ANGELA HAUSMAN, PH. D, WITH CAROLE P. ROMAN AND JULIE GERBER
You've written your opus. You hit publish. Now what? Well, sales won't find you. You have to market your book. And, there are charlatans out there ready to take your hard-earned money in exchange for snake oil--empty promises and little to show for their efforts. But, you don't have to face bankruptcy. You can market your book all by yourself without having to go back to school for a business degree. In fact, Angie has a Ph.D. in marketing so she brought cutting-edge marketing tactics to this book and, as an author, she knows what works in this context. Carole is an award-winning author of children's books and, under the pen name, Brit Lunden writes thrillers. Julie owns an agency with years of experience helping authors. In this book, we bring all our skills and years of experience to help you, the Indie author. We show you how to market your book with relatively inexpensive and effective marketing tools. And, when I say show, that's what I mean. We don't just give you some general advice and throw you to the wolves. We give you step-by-step instructions, templates, screenshots, and links to videos that walk you through everything you need to do to make your book marketing a success.
Well, I’ve spent my career writing, as a marketing professor, and recently made the jump into writing novels. Just like every other novelist, I had to work on marketing my books to readers, so I joined a bunch of Facebook groups, Goodreads groups, and went to a bunch of author meetup groups. Through this, I connected with authors, which wasgreat support for my writing journey, but I noticed a common thread in all the groups—how do you market your books? I realized that advice authors were getting was incredibly general, such as join Goodreads. That’s great advice, but beyond joining some groups and building your connections on Goodreads, what was an author doing to get more book sales? In marketing, as with everything else, the devil is in the details and no one was sharing this. Even in webinars, the advice was more of a promotion for the hosts services than true advice. Thus, there was a disconnect between what authors needed to know about marketing and what they were getting. So, several friends, including my co-authors, encouraged me to share my expertise.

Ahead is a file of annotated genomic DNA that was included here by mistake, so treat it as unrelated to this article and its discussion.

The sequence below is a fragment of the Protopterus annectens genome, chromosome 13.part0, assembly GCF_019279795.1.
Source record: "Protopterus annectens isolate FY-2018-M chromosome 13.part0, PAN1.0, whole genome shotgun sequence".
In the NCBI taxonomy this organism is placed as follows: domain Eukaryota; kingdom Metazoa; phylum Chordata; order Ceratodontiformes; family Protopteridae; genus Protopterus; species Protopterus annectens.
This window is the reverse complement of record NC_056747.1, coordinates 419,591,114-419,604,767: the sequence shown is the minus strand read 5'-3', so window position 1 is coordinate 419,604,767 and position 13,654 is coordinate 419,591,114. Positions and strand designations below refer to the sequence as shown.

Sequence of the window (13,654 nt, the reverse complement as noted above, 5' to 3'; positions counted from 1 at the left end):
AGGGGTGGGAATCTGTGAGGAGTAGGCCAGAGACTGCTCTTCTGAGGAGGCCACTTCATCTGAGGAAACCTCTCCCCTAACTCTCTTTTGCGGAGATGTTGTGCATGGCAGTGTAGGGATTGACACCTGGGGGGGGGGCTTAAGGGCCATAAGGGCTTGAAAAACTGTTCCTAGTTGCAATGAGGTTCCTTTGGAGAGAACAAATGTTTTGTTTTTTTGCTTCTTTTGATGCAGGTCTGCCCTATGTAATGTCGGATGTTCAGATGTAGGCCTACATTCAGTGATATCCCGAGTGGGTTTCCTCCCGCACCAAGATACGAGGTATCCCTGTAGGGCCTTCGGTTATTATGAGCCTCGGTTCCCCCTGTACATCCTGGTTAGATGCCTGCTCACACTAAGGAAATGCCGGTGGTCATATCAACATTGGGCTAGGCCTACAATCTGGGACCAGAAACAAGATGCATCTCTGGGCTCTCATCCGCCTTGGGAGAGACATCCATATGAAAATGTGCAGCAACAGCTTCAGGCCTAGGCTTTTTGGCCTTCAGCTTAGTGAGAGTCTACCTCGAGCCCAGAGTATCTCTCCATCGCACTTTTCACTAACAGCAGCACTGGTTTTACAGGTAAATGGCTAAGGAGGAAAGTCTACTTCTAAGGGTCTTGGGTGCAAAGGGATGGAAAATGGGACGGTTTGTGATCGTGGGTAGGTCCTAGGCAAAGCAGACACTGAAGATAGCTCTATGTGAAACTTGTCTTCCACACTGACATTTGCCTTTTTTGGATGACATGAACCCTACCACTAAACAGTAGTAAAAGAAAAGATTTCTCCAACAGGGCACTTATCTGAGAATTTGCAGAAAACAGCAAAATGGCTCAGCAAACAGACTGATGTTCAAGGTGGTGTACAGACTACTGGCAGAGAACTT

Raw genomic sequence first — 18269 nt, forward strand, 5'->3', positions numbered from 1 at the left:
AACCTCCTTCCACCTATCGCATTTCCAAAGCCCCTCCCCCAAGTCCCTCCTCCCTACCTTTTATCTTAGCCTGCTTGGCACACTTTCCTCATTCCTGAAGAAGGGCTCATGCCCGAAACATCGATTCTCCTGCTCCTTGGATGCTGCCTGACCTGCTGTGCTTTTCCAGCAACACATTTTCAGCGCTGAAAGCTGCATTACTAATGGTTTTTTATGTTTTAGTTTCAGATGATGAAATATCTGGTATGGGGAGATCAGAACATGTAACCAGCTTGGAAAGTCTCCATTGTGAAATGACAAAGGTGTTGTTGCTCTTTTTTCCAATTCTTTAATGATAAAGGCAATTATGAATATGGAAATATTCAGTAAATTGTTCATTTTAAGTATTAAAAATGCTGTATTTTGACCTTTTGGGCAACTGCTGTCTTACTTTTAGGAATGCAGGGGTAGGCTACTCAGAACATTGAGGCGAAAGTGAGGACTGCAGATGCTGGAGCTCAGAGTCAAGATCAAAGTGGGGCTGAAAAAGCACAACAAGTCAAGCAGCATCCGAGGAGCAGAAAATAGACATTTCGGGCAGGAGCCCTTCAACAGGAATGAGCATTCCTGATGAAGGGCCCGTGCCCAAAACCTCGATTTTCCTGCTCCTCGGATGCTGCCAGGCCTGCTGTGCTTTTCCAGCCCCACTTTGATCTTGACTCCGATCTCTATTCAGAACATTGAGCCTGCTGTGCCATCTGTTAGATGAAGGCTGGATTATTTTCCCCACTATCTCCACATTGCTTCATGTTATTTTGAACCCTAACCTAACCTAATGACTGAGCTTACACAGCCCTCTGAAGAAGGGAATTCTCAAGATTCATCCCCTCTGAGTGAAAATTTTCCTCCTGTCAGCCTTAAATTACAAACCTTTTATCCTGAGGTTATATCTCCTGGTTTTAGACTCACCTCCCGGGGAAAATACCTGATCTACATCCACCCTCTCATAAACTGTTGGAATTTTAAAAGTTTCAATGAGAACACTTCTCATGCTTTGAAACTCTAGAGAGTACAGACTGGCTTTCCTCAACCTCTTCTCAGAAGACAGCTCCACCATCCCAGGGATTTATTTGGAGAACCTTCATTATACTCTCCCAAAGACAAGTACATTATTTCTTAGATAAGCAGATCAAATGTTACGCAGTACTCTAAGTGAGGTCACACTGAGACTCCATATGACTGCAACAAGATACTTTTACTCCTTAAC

How is Marketing Indieworld different from other books on the market?
Well, for one thing, I’m a nationally-recognized leader in digital marketing. I teach digital marketing and host one of the most influential blogs on marketing that focuses on digital. I have aPhD in marketing, so I understand the concepts behind what works in digital marketing. You could say I know my stuff.
Next, I’m not writing a book to get clients. Frankly, the clients I work with are mostly midsized businesses and I bill out at $250/ hour. Not that I’m not happy to share my expertise with fellow Indie writers, but I’m not really looking to make money by providing services to them. My only goal is to help Indie authors, so I didn’t hold anything back to upsell you later.
Finally, after teaching this stuff to undergrads for decades (yes, sadly), I know how to break concepts down to their basic components. I know you have to show, not just tell (just like in writing). The book is chock full of screenshots, snippets of code you can just copy and paste, and examples to help guide you.
Why should an Indie writer buy your book?
I can’t imagine why they wouldn’t want to buy it.
At $3.49 it’s a bargain
It’s full of links, images, screenshots, worksheets, and outlines to help you market your book
Increasingly, it’s even hard for authors of books published through traditional publishers to succeed without doing much of their own marketing